HK boo probe ‘disappointing’
Hong Kong’s soccer governing body expressed “disappointment” yesterday that FIFA is investigating the booing of the Chinese national anthem at a World Cup qualifier between the territory and the mainland. Hong Kong fans jeered and turned their backs during the March of the Volunteers anthem, which the semi-autonomous territory shares with China. They also held up white signs saying “boo” in English during Tuesday last week’s sold-out match at Mong Kok Stadium, attended by about 6,000 fans. The investigation follows warnings against audible booing from world body FIFA, which fined the Hong Kong Football Association (HKFA) after fans jeered their own anthem at previous qualifiers.
Fixing suspect freed
A Singaporean man alleged to be the mastermind behind a global soccer match-fixing syndicate was freed by the country’s highest court yesterday after spending more than two years in detention without trial. Tan Seet Eng, also known by the nickname Dan Tan, was jailed in October 2013 after Italian prosecutors accused him of coordinating a global crime syndicate that made millions of dollars betting on rigged Italian matches and other games across the world. Tan was held under a Singaporean law that allows for indefinite detention without trial if it is in the interest of public safety, but Chief Justice Sundaresh Menon of the Singapore Court of Appeal said there was no evidence to suggest he was a safety risk.
Frank Alexander suspended
Carolina Panthers defensive end Frank Alexander was suspended by the NFL for a minimum of one year without pay on Tuesday, while free agent safety LaRon Landry was issued an indefinite ban. The Panthers announced Alexander’s ban, the third on a Carolina player this week, for his third violation of the NFL’s substance abuse policy. Landry’s punishment, confirmed by the NFL’s Web site, was for his third violation of the league’s performance-enhancing drug policy.
Manning out for weeks
Peyton Manning is likely to miss at least the next two weeks with his injured left foot, the Denver Broncos announced on Tuesday. The veteran quarterback visited a foot specialist for the diagnosis and was told to wear a walking boot for at least one week. “Peyton and I had a good visit today, and we’ve got a plan in place for his recovery,” Broncos coach Gary Kubiak told the team’s Web site. “His foot will be in a cast for at least a week, but he’ll be able to be part of meetings and do some workouts with the rest of the team.”
The NBA said was re-evaluating its training program in China following allegations of abuse of young players by local staff and harassment of foreign staffers at a facility in Xinjiang. The comments come after a report by ESPN that quoted unnamed American coaches as saying that Chinese coaches hit young players. One American coach who worked at a camp in Xinjiang complained of harassment by local police, the sports network said. “The allegations in the ESPN article are disturbing,” NBA deputy commissioner Mark Tatum said in an e-mail statement on Thursday. “We ended our involvement with the basketball academy in Xinjiang in June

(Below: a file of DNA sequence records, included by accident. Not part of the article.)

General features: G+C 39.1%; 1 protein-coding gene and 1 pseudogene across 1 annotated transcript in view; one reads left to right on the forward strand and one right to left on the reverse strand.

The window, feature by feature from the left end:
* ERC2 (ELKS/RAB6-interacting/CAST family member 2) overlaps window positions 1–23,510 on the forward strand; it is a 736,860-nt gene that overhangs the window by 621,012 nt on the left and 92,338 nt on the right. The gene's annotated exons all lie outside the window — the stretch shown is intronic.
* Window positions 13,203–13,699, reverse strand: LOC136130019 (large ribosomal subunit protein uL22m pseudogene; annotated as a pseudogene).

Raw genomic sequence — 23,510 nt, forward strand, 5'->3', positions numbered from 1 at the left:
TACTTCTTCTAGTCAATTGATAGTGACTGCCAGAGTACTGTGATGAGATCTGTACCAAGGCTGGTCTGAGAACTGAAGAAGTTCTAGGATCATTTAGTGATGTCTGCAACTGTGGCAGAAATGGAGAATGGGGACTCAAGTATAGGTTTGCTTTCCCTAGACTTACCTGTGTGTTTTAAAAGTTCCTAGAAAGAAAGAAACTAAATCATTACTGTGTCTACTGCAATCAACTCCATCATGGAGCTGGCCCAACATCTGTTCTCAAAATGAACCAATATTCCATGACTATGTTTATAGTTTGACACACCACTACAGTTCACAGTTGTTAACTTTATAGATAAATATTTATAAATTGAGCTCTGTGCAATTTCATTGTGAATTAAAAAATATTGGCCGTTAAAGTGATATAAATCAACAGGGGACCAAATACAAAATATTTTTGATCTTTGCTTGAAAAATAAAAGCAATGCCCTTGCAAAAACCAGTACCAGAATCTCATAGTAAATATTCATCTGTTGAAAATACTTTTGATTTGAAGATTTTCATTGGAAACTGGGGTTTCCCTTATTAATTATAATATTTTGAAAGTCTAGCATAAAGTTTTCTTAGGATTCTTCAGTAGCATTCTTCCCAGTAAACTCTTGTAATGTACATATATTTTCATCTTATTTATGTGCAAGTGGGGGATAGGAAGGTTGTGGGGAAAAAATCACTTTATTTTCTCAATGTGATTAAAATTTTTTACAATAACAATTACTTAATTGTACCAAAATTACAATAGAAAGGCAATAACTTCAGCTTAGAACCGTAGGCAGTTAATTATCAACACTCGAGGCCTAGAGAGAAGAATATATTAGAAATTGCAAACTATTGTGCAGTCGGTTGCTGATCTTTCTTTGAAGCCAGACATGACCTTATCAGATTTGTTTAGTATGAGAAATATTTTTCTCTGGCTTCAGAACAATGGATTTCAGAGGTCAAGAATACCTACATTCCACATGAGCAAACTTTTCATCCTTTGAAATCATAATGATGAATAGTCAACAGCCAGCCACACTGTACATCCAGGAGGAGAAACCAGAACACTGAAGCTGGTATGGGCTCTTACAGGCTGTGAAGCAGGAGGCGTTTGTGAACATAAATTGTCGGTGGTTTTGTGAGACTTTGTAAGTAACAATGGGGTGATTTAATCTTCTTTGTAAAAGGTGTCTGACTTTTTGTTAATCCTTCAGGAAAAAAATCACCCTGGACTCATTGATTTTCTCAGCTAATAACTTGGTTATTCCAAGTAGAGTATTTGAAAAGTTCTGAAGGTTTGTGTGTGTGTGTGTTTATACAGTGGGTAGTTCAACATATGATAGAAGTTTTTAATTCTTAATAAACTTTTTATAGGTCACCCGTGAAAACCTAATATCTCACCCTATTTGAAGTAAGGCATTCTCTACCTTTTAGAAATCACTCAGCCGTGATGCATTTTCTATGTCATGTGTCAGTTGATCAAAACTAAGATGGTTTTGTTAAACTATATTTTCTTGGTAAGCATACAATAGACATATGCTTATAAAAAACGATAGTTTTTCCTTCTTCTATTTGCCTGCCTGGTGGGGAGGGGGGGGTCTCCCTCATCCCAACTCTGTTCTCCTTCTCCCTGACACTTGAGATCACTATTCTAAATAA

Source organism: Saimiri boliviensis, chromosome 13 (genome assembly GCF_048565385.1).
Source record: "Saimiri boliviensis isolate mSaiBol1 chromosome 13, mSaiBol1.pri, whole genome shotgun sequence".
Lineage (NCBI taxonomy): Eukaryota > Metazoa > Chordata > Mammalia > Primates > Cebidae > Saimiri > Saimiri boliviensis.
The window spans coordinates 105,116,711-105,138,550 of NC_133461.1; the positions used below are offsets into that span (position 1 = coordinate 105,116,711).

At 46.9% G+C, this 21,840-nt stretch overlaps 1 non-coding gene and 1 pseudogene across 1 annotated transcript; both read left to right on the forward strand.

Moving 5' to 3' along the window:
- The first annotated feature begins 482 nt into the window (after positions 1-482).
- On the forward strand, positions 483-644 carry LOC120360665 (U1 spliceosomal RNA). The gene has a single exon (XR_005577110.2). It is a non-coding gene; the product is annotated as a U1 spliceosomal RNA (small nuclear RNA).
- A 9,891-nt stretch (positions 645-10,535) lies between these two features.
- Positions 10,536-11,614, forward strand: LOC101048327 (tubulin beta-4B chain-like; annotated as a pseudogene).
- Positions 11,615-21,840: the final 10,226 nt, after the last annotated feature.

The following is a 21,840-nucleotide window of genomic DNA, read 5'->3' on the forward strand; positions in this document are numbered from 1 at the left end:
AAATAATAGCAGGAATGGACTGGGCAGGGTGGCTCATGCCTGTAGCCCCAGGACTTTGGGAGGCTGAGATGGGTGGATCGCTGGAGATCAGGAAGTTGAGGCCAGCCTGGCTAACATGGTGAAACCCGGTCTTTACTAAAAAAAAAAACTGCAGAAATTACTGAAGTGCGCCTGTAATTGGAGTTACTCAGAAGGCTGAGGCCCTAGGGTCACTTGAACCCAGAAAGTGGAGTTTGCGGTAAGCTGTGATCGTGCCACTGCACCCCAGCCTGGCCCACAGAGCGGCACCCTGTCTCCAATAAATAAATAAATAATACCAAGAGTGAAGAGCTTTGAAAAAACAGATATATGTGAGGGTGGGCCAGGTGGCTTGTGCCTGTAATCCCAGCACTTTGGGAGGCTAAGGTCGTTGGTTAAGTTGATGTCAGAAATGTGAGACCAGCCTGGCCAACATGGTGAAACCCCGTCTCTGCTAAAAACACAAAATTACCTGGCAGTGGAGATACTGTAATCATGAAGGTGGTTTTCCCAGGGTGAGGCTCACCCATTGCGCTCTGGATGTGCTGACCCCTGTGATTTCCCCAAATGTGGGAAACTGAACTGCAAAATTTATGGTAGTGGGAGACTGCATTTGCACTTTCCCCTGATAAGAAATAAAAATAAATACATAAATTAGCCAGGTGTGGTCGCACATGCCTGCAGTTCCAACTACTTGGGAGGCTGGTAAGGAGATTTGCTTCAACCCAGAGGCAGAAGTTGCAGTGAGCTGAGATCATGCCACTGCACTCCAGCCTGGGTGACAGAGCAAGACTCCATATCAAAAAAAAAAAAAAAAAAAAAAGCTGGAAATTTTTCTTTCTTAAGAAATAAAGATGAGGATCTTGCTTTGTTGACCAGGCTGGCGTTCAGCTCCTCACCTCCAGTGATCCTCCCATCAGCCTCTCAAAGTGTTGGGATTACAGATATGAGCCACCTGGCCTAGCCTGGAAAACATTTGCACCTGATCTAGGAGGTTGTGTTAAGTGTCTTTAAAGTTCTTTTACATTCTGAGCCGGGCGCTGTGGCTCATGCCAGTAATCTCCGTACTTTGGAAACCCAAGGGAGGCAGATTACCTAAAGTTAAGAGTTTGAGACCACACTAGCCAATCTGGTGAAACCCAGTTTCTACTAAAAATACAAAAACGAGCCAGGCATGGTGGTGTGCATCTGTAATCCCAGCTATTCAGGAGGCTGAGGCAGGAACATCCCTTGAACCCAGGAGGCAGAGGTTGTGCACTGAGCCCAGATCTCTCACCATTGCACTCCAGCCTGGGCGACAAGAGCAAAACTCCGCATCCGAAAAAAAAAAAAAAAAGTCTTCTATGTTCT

Coming from the business world, New York Liberty owner Joe Tsai (蔡崇信) did not understand why his WNBA franchise did not have a chief executive officer similar to the team’s NBA counterpart the Brooklyn Nets, which Tsai also owns. For Tsai, it was about equality, so he did something about it. The 56-year-old Taipei-born billionaire businessman and philanthropist promoted Keia Clarke to the position last week — making her the first chief executive officer in the team’s history. The WNBA veteran became the third black woman to currently be in charge of a franchise in the league, joining Los Angeles Sparks president
LEAVING IT LATE: Rakuten added late runs last night to add to wins on Wednesday against the Brothers and the Lions on Friday that went down to the last batter The Rakuten Monkeys rallied to post three late runs for another close win, prevailing 5-3 over the Uni-President Lions yesterday as Taiwan’s second-half CPBL season got started with lower scoring output, but exciting finishes. It was Rakuten’s third win in a row. In two games this week, they seized victory in dramatic fashion with their last at-bat and have drawn level with the CTBC Brothers on top of the table after yesterday’s results, 0.5 games in front of the Fubon Guardians and 1.5 games ahead of the Lions. It was tied at 1-1 early, with Rakuten hosting the Lions at the Taoyuan Intenational
MONEY MATTERS: While COVID-19 played a major role in the decision, the CTBA also found it hard to secure sponsorship, and ticket sales would have been affected The Yonex Taipei Open badminton tournament has been canceled due to the COVID-19 pandemic and a funding shortfall, the CTBA said yesterday. This was the first time that the tournament, a Badminton World Federation (BWF) World Tour Super 300-level competition, has been canceled since it began in 1980. The Taipei Open has been held annually since 1980. The tournament was to be played at the Taipei Arena from Sept. 1 to Sept. 6, with total prize money of US$500,000. The CTBA said that it was deeply concerned about whether the Taipei Open would proceed as scheduled after the BWF announced changes